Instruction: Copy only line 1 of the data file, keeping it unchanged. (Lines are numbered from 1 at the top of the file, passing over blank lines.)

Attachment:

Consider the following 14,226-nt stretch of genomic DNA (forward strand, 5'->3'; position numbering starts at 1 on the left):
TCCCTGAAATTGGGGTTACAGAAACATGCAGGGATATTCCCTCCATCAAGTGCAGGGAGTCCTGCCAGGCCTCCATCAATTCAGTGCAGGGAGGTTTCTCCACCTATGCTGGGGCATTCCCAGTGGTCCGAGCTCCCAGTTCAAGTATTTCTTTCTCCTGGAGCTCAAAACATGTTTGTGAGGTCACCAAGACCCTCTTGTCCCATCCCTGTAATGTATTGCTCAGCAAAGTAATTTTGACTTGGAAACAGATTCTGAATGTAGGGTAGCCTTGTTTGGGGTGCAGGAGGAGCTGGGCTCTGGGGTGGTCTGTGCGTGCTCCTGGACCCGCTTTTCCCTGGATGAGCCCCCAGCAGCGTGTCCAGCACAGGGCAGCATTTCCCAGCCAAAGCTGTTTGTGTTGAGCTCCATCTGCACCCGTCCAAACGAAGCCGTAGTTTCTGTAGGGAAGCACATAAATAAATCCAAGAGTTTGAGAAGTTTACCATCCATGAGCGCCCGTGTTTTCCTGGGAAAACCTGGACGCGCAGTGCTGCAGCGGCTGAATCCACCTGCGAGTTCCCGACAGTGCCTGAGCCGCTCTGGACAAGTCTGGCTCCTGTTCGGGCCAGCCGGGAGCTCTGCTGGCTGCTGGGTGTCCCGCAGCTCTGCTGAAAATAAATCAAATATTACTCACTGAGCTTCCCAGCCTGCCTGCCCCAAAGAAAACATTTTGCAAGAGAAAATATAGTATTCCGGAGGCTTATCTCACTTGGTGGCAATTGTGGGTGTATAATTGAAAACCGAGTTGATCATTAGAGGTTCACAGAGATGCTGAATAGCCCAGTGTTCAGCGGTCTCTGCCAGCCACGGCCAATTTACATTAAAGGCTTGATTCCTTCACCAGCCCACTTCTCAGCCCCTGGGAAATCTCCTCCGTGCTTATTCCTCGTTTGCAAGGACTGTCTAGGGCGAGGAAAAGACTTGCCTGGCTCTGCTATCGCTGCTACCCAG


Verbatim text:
Consider the following 14,226-nt stretch of genomic DNA (forward strand, 5'->3'; position numbering starts at 1 on the left):